Loyalty, especially to his players, is a bedrock principle of his life, but he’s been so clumsy in expressing it, he’s opened himself up for mocking.”
If you thought calling Fisher a “whimpering penis” or a “nervous woodland creature” was distasteful, however, you clearly haven’t heard of Fox Sports’ Clay Travis. Clay Travis is legendary in his hate for all things FSU, but he has a special level of despise reserved just for Jimbo Fisher. Clay Travis is so unbelievably blatant in his detestation for the Noles, that he is almost amusing in his endless Twitter rants and slanted articles. What is not as amusing, however, is the fact that Fox Sports makes no effort to curb the offensively hateful opinions that Travis freely distributes on every available channel. While ESPN suspends respected journalists like Steven A. Smith and Bill Simmons for voicing their opinions on the issues of the day, Fox Sports allows Clay Travis to run wild. Here is a selection of my favorite Clay Travis tweets in the days leading up to the FSU v Louisville game:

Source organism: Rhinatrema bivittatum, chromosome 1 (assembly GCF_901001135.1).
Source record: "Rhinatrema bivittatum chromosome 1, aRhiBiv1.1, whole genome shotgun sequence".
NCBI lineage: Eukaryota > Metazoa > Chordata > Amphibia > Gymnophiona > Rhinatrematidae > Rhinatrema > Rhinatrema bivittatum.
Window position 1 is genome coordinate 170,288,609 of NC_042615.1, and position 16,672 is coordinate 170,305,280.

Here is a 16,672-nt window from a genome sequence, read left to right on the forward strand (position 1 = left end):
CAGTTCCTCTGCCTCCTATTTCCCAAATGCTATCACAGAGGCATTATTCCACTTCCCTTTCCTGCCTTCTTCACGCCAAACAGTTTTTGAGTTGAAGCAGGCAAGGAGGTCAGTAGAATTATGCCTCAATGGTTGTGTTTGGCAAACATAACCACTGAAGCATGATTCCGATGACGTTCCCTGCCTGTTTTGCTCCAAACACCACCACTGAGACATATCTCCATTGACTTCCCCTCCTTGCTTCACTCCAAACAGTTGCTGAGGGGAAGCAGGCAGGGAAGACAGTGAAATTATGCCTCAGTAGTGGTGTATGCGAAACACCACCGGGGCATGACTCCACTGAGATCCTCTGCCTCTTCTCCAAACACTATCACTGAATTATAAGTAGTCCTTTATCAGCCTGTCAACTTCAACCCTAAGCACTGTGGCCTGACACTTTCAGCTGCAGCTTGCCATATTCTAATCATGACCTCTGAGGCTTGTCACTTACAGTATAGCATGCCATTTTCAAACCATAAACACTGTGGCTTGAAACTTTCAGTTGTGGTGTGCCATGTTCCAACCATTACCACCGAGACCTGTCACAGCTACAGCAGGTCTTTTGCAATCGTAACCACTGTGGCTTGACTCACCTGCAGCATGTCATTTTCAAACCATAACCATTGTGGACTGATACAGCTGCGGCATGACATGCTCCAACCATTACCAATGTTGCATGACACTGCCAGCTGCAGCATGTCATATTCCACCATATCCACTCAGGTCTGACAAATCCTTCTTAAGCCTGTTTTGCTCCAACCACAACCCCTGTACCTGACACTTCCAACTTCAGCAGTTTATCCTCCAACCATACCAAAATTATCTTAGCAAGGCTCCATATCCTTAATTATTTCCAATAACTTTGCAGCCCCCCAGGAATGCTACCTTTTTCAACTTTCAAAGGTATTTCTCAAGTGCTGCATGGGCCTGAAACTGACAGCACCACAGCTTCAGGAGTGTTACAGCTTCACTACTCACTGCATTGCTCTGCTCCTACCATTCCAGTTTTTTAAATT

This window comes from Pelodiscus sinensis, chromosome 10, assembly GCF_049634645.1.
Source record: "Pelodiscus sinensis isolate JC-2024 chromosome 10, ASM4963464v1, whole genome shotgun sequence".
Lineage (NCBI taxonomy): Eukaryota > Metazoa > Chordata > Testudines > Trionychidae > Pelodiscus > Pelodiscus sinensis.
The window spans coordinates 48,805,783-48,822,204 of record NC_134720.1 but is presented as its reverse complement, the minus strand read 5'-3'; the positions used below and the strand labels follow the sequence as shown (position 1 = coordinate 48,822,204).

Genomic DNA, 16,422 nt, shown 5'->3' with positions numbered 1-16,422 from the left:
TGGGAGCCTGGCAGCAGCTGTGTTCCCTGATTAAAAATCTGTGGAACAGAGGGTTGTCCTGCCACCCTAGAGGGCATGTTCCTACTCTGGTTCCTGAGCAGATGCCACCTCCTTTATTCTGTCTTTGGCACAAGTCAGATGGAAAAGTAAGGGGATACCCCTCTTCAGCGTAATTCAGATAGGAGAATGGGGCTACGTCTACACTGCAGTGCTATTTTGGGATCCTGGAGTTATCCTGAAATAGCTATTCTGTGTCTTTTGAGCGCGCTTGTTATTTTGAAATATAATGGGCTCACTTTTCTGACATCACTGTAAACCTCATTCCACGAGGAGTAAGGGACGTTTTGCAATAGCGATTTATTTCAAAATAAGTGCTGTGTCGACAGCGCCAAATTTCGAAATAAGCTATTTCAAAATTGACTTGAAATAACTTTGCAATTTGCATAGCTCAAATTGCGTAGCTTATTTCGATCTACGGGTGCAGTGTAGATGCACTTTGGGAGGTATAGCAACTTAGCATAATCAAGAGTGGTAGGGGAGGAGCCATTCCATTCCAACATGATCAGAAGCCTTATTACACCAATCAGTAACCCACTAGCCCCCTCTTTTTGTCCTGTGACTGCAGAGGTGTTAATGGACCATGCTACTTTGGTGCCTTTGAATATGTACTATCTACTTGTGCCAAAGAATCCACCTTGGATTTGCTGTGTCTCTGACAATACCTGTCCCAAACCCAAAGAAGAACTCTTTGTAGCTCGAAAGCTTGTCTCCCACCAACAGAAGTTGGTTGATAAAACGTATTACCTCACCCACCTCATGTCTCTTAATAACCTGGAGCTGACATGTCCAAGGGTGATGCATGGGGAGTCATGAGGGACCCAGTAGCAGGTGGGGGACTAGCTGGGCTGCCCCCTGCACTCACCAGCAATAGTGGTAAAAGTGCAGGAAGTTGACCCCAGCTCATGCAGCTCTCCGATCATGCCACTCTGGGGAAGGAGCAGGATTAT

Notice that half of the tweets that Travis put out linked to articles directly on the Fox Sports’ site. Clay Travis is a representative of Fox Sports, and is even featured on Fox Sports 1’s nightly recap show. So now we can count Deadspin, Yahoo Sports, and Fox Sports among those media sources that are not too high on the Seminoles. What about ESPN? While the worldwide network was smart enough to stay out of the Jimbo Fisher bullying for the most part, their College Football “Experts” did take the time to put out this very solid and unbiased ranking just a couple days before the Louisville game: